RECOMMENDATION 2: A publicity campaign is instigated to encourage commercial fitness establishments and community groups to develop integrated sport, fitness and recreation programs for women with disabilities.

ii. characteristics of women not participating in organised sport, fitness and recreation activities (including , for example, socio-economic strata, age, women with a disability, Indigenous or Culturally and Linguistically Diverse (CALD) women)

The women with disabilities who are not participating in sport, fitness and recreation activities range from secondary school age through to 80+ years of age. They include Aboriginal and Torres Strait Islanders (ATSI) and CALD women. They include women in urban, regional, rural and remote areas.

There are very few programs which cater for women with disabilities in urban areas. The problem is exacerbated as one moves away from major urban centres, and is accentuated in rural and remote locations.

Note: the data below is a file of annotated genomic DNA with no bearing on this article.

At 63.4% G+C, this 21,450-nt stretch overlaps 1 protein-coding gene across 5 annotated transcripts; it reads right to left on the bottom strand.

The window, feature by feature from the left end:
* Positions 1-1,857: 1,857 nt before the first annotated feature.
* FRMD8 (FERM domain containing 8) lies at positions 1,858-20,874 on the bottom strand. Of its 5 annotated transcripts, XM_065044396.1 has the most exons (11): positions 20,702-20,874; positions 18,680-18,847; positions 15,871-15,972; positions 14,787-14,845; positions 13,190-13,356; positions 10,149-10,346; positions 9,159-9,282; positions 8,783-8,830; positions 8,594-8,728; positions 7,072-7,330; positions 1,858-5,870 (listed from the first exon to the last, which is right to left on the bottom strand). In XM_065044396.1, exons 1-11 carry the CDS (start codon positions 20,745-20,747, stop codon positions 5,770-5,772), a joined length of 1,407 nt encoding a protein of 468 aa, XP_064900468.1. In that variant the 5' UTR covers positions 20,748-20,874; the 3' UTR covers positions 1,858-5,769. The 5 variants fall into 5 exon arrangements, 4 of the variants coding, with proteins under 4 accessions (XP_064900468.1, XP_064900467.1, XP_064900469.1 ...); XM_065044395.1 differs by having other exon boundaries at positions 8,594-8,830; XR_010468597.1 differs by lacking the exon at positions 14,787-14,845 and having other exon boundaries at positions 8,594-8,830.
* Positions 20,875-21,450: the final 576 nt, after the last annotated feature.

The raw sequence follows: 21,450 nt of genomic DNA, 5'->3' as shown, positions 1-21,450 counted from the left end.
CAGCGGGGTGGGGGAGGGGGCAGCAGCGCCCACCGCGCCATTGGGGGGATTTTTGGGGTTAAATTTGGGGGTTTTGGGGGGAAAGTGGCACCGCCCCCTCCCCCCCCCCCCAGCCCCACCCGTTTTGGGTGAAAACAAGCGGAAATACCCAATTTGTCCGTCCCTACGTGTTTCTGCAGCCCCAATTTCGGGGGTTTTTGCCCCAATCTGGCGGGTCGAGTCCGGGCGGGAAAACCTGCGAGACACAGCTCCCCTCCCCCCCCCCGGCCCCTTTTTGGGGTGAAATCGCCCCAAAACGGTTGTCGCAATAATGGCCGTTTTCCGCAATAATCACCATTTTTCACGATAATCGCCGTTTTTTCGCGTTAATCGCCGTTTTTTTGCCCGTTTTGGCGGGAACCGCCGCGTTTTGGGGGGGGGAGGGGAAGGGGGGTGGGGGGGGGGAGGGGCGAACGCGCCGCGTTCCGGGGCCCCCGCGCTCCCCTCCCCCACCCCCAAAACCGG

iii. constraints, including strategies to overcome the constraints that may prevent these women from participating

The constraints which preclude women with disabilities participating include:

lack of suitable programs, including programs which cater specifically for women with disabilities, and lack of an inclusive component in mainstream commercial and community programs;

There needs to be government funding, at both federal and State/Territory level, for specific programs for women with disabilities. Governments need to show leadership in inclusive practices, so that more women with disabilities are in government employment and that a culture of integration in the workplace is engendered. This modelling will extend to development of a culture of integration in the general community. This in turn extends to there being inclusive strategies being components of any sport, fitness or recreation program developed.

There needs to be government incentives which encourage inclusive practices in business (commercial fitness establishments) and the community so that women with disabilities are included and integrated into a range of activity programs. These incentives should be viewed as a long term mechanism for the development of inclusive communities.

lack of information